ganesha symbolism

Lord Ganesha’s, trunk is curved to the left side. It indicates power, intellect, efficiency and adaptability. There are offerings at his feet in the form of a tray of his favourite sweet, modak (made up of coconut, jaggery and nuts) and flowers that depict that the world can be at your feet-you just need to stay strong and work towards achieving your goal. While he sits comfortably on his throne, his right foot dangles over his left foot.

Many mythological experts say that the left side of his body symbolizes emotion and the right side symbolizes reason and knowledge. The right foot dangling over the left foot indicates that in life we should face all the situations with reason and knowledge overcoming emotions.

Lord Ganpati is a perfect blend of human and animal like characteristics which help us to understand the situations in our lives in a better manner. The fact that we should consider reason over emotion is such a simple thought but extremely relevant in today’s world. His elephant like head makes us realize that it is the inner beauty that is most important and not the physical appearance. Even though Lord Ganesha, has a head of an elephant he is one of the most loved Gods among the people and it is because of this elephant head that he got the powers of wisdom and knowledge.

In a world full of people who want to look best even with their behaviour being not up to the mark, Lord Ganesha teaches us to be a perfect human by being humble and confident at the same time.

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The Mysterious Powers of Lord Ganesha

A long time ago, Goddess Parvati decided to have someone guard her door while she was bathing. She created a little boy out of her sweat and dirt. Suddenly, Lord Shiva, her husband,  appeared and was in shock and rage to see a stranger keep him away from his own hood and his own wife. Lord Shiva could not control his temper and he beheaded the little boy. When Parvati returned from her bath, she was in utter grief to see her doorkeeper dead. Hence Shiva was sent on a mission to hunt for a head for the boy and had to bring backthe head of any living being that was sleeping facing the North. After looking around for hours, he finally spotted a sleeping elephant.  This is how Lord Ganesha, the cheerful elephant-headed God, came into existence. Lord Ganesha, so loyal to his mother, is loved by all.. Goddess Parvati ensured, that Ganesha was created in such a way that he was raised to the level of God and was assigned important tasks that required supernatural powers.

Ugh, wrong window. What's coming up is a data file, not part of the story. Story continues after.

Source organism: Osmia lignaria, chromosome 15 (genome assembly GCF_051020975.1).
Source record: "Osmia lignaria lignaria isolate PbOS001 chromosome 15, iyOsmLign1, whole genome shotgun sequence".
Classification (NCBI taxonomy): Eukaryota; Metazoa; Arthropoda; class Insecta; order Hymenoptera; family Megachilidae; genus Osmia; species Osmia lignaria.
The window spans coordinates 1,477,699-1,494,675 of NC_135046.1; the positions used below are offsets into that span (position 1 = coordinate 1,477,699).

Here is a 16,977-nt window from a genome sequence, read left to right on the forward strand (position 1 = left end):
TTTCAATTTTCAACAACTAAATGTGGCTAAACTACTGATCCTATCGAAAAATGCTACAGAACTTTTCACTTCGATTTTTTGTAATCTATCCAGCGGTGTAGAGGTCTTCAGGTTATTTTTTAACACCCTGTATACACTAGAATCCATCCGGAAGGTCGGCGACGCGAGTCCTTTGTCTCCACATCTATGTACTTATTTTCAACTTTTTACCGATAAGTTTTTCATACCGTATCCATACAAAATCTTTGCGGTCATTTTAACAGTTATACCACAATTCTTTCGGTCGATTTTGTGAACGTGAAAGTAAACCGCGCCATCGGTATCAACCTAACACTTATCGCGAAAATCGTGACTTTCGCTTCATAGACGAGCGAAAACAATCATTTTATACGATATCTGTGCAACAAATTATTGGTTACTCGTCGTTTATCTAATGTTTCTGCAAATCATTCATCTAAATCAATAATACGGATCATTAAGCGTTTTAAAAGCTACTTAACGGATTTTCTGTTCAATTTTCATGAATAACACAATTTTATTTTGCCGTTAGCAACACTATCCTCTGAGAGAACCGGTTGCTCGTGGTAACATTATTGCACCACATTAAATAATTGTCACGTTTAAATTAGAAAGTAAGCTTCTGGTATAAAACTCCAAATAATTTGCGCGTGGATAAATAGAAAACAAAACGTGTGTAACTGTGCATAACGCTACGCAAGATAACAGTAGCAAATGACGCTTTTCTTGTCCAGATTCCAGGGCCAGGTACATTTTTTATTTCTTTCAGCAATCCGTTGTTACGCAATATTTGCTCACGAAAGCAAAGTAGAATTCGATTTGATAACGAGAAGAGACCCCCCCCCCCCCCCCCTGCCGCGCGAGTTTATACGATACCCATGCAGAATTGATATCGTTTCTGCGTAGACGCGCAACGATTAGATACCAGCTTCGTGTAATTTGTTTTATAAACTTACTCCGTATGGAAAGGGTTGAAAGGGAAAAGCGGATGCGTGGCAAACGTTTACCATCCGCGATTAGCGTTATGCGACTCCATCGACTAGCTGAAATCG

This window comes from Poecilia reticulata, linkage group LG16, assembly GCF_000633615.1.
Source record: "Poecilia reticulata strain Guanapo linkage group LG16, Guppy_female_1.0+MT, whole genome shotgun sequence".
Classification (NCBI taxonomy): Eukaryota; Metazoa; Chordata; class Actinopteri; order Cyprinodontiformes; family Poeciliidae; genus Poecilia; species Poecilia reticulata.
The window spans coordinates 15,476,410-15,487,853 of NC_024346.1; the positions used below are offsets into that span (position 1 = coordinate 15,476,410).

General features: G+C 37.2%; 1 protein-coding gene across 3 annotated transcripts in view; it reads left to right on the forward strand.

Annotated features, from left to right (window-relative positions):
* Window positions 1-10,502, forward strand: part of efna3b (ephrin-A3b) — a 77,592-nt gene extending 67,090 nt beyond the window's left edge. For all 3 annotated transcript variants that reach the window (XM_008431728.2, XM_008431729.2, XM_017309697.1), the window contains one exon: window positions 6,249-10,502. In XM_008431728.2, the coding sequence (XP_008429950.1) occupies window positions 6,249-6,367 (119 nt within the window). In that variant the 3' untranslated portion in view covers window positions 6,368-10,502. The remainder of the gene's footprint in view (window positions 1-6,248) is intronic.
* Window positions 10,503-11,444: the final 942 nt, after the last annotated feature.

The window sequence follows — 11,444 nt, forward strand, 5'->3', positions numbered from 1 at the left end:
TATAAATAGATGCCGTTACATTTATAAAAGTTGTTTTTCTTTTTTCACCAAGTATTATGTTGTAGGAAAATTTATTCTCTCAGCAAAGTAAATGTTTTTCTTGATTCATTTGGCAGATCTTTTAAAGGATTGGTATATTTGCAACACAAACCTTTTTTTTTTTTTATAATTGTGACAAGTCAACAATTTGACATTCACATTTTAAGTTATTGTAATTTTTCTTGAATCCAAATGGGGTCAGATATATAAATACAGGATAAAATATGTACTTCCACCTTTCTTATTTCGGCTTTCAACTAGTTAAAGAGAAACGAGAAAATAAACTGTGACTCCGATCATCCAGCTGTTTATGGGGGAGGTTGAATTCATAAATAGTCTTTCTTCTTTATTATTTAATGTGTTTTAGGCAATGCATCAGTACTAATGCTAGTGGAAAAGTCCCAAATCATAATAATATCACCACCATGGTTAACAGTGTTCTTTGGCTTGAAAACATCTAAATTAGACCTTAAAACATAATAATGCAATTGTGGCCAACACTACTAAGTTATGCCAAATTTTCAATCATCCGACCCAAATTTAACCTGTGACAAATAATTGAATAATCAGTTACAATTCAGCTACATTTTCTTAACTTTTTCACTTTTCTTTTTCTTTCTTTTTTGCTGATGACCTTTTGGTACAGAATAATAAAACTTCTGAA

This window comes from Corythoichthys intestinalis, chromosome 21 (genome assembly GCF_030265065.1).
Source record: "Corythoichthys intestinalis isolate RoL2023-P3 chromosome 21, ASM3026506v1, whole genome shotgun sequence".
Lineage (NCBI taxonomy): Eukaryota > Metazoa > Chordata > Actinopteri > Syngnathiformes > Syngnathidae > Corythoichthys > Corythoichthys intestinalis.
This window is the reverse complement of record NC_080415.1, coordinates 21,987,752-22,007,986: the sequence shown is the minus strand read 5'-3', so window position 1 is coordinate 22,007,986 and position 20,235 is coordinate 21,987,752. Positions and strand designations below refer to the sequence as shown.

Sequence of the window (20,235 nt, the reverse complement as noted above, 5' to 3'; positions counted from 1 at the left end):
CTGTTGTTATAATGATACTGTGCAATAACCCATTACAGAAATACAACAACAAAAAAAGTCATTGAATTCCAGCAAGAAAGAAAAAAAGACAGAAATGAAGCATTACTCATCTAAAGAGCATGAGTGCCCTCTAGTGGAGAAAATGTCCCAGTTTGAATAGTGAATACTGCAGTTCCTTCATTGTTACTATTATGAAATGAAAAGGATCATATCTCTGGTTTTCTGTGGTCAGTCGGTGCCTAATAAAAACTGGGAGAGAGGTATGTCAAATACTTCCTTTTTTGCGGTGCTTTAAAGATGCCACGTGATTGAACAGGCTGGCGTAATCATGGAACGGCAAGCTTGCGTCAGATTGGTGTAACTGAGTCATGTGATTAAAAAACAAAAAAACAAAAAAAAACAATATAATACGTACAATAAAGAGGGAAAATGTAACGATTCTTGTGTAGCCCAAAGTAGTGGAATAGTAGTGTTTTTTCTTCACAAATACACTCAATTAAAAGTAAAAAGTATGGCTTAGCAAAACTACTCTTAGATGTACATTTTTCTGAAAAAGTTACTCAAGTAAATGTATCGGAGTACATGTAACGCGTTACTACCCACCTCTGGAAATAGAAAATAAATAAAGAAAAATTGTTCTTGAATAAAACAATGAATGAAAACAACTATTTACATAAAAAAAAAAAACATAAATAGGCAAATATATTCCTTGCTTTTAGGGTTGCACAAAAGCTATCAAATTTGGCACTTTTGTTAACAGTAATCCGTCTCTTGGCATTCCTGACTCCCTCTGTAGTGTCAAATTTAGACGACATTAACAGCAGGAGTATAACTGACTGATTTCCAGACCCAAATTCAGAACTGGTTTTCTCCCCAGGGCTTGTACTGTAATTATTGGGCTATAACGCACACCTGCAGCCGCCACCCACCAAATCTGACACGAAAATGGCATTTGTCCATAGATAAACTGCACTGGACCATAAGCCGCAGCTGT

Now let us turn our hearts and minds to the five powers Lord Ganesha possesses or in other words, the five shaktis. The first shakti revolves around the love and affection one has for his immediate family. The second one is pretty much the same, extended to relatives, neighbours and friends. The third shakti extends the love to the external world: colleagues or business associates, while the fourth one is love for cultures and religions. Finally, the fifth shakti tells us that we will receive an enormous amount of peace by loving Lord Ganesha.

Ganesha

Ganesha is believed to be in-charge of removing obstacles or in Vedic terms, Vighna Vinashaka or destroyer of obstacles. Moreover, he throws hurdles in the path of activities that we’re not supposed to tread on and removes them from the path that we’re supposed to follow. When it’s the beginning of anything, say, a business or a job or a project, one turns to Ganesha for his blessings, which is believed to be auspicious and lucky. Ganesha is also known as the God of wisdom. Lord Shiva, the father of Ganehsa, named him Ganapati , the leader (pati) of his troops (ganas). Ganesha always makes sure that one is able to execute a mighty task with a small force. For example, he travelled all over the universe on a tiny rat, giving us inspiration to achieve great success with limited means. Therefore, heplays a major role when it comes to helping the mortals with all their endeavours.

Ganesha’s powers have a very strong impact on our lives. A Ganesha idol is a remarkable and indispensable element of every Hindu home. It represents a human being having the entire Cosmos in himself, with a massive amount of spiritual energies and authority. We should imbibe all these values of the great elephant God in our day-to-day lives. Ganesha, with his mysterious powers, will make one prosper. He is a symbol of love and is everyone’s well-wisher.